(c) Liability and time of imposition of tax.
(1) Liability.--The tax imposed by subsection (a) shall be paid by--
(A) in the case of cargo entering the United States, the importer,
(B) in the case of cargo to be exported from the United States, the exporter . . .
26 U.S.C. § 4461.
As an importer, Amoco was subject to the HMT under 26 U.S.C. § 4461(c)(1)(A). After allegedly making payments in excess of $1,000,000, Amoco filed a complaint in the Court of International Trade, challenging the constitutionality of the import provision of the HMT, 26 U.S.C. § 4461(c)(1)(A), in light of the Supreme Court's decision inUnited States v. U.S. Shoe Corp., 523 U.S. 360 (1998). Amoco, 63 F. Supp. 2d at 1335. In U.S. Shoe, the Supreme Court held that the export provision of the HMT, 26 U.S.C. § 4461(c)(1)(B), violated the Export Clause of the Constitution. U.S. Const. art. I, § 10, cl. 2.
The government filed a motion to dismiss for failure to state a claim upon which relief can be granted, which the Court of International Trade granted. The court concluded that: (1) the export provision of the HMT is severable from the remainder of the HMT; (2) the HMT does not violate the Uniformity Clause, U.S. Const. art. I, § 8, cl. 1; and (3) the HMT does not violate the Port Preference Clause, U.S. Const. art. I, § 9, cl. 6. Amoco, 63 F. Supp. 2d at 1339-41. With respect to the severability issue, the court based its conclusion on the existence of a general severability provision within the WRDA, codified at 33 U.S.C. § 2304, and on its duty to interpret statutes "so as to maintain, rather than destroy, their constitutionality" when possible. Amoco, 63 F. Supp. 2d at 1335-39. As for the remaining constitutional issues, the court concluded that the HMT did not violate either the Uniformity Clause or the Port Preference Clause because the "geographically-specific" provisions did not result in a discriminatory preference and Amoco had failed to demonstrate that Congress explicitly discriminated against any particular state. Id. at 1340-41.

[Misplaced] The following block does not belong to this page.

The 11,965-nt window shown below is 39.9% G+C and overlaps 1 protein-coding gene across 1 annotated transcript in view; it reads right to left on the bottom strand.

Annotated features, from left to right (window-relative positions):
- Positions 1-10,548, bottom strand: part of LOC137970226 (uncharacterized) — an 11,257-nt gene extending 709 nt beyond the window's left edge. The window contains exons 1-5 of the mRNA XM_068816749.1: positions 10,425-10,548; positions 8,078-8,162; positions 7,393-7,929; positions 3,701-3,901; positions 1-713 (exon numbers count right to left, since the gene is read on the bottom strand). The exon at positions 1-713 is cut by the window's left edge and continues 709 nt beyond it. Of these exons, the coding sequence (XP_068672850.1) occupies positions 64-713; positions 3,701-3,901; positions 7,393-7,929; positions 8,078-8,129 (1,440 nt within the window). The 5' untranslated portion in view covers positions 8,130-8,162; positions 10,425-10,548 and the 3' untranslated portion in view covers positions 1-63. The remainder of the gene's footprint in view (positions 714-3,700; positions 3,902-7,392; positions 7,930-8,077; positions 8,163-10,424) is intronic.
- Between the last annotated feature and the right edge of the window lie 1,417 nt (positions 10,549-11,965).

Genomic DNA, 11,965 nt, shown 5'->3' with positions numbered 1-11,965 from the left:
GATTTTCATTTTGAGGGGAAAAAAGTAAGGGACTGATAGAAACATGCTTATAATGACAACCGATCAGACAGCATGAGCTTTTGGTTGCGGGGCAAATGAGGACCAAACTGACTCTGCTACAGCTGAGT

Amoco timely appealed to this court. We have jurisdiction pursuant to 28 U.S.C. § 1295(a)(5) (1994).